Election Day in Boston: Will the unions rule?

Since my pick for Mayor, Charlotte Golar Richie is not in the final, I will vote for Marty Walsh.  Some of the reasons are in Kevin Cullen’s column in today’s Boston Globe.  [Warning:  This is a subscriber link so I will quote more of it than I normally would.]

Mercifully, the campaign for mayor of Boston is over, and while I have no idea who will emerge the winner at the polls, I am quite certain who lost most in this race: union workers.

If there was a message, both explicit and subliminal, in all the debates and some of the news coverage, it’s that the city’s unions and unions in general are peopled by greedy, unreasonable, insatiable Bolsheviks who would gladly make Boston go the way of Detroit as long as they can get Bunker Hill Day off.

Funny, but I don’t know union workers who think like that, but then I’m in the tank.

My father was able to raise a family, and my mother was able to be a stay-at-home mom, because he belonged to a union. I belong to a union, and at one point, for reasons that remain a mystery, was elected president of the editorial workers at the Boston Herald back when Ronald Reagan became the darling of free marketeers everywhere by busting up the air traffic controllers union.

I grew up in a union household.  We were taught not to cross picket lines.  I joined SEIU 888 when I had the opportunity and helped negotiate one contract with the City of Boston.  I’m with Kevin.

With all due respect to Tommy Nee from the patrolman’s association and Richie Paris of Local 718 of the firefighters, if they think they had it hard with Tommy Menino’s minions, try negotiating a contract with the union-busting lawyers Rupert Murdoch flew in and sicced on us at Herald Square back in the day. I was just a kid and naively suggested to one of those Armani-clad lawyers my earnest wish that we could agree to add a dental plan because many of my members didn’t earn enough to get their cavities filled. He looked down his glasses at me and sniffed, “Maybe they should get a second job.”

That’s exactly the attitude of McDonald’s and Walmart and any number of corporations that pay their leaders millions and their workers so little that they have to get a second job or, in many cases, file for government assistance. Taxpayers subsidize corporations that pay their people off in the dark.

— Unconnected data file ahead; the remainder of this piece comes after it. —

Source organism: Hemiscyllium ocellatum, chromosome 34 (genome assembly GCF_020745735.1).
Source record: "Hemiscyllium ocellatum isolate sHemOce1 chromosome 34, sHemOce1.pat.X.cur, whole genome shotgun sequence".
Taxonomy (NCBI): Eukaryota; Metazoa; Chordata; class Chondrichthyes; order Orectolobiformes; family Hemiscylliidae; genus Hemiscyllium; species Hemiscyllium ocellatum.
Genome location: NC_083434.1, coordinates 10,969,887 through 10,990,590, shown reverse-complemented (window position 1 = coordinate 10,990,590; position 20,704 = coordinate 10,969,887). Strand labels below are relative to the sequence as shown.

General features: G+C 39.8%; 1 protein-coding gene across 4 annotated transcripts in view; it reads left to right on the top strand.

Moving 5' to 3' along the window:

“Look,” Tommy Nee was saying, “unions built this country. They built this city. And right now union members make up a big chunk of the middle class in Boston. But they are stereotyped and disparaged in a way that would be considered deeply unfair if you were talking about any other group.”

I’m not sure that people know that if you work for the City you have to live in the City for at least the first ten years of your employment, but if you are priced out of the housing market, it can get tough.

The Globe and the Herald editorial pages can’t agree on what time it is, but they agree on the danger of electing a mayor who is a union activist.

It’s perfectly legitimate to ask if Marty Walsh would be beholden to unions, especially given the amount of money that unions have given his campaign, but both candidates should have been asked just as often if they’d be beholden to developers or law firms or any number of other monied interests.

The emphasis on the threat that unions pose to the future of the city left many union workers wishing they were only half as powerful as their critics believe them to be.

Martin J. Walsh at a Central Boston Elder Services meeting Thursday in Roxbury,

Martin J. Walsh at a Central Boston Elder Services meeting Thursday in Roxbury,

But I’m not just voting for Walsh because he is a union man.  I like his proposal to re-do the Boston Redevelopment Authority and what he has said about changes to education. There is also evidence from his time in the state legislature that he knows how to built coalitions.

I don’t know if Walsh can win, but I think he is the best man to make changes that will transition the City from the Menino Era.

Photograph:  Jessica Rinaldi For The Boston Globe

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